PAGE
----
Requests for admissions "can provide a good avenue in which to firmly establish undisputed facts at trial," says Keith Lee in his post at Associate's Mind.
Titled "How to Write (Better) Requests for Admission," Lee's post is a welcome primer on an often-misunderstood topic. As Lee notes--
Requests for Admissions are sort of the red-headed stepchild of the discovery process. Interrogatories and Requests for Production get all the attention in law school and CLEs, while poor Requests for Admissions (RFAs) sit in the corner, never asked to dance.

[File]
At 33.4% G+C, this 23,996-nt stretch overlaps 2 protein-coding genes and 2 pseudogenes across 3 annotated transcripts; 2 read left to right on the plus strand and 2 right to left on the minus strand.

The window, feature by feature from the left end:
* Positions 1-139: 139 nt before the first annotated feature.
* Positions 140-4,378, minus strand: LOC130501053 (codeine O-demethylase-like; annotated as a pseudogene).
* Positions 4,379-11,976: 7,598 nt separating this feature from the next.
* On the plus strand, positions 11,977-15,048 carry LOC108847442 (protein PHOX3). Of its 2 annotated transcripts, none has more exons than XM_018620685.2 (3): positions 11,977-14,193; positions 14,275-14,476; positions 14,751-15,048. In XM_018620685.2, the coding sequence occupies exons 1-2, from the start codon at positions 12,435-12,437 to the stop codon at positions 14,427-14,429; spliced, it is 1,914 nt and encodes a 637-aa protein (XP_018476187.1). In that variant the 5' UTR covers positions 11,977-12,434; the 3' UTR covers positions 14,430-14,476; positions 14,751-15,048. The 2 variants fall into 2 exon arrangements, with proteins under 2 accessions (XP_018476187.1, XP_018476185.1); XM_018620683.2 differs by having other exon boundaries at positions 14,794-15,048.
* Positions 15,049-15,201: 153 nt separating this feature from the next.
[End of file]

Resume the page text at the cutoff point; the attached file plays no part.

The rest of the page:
After explaining the basics, Lee writes some sample requests for admission based on an imagined defamation case. Lee concludes, "Take the time to look for discovery guides in your jurisdiction that provide instructions and advice on how to maximize your use of RFAs."
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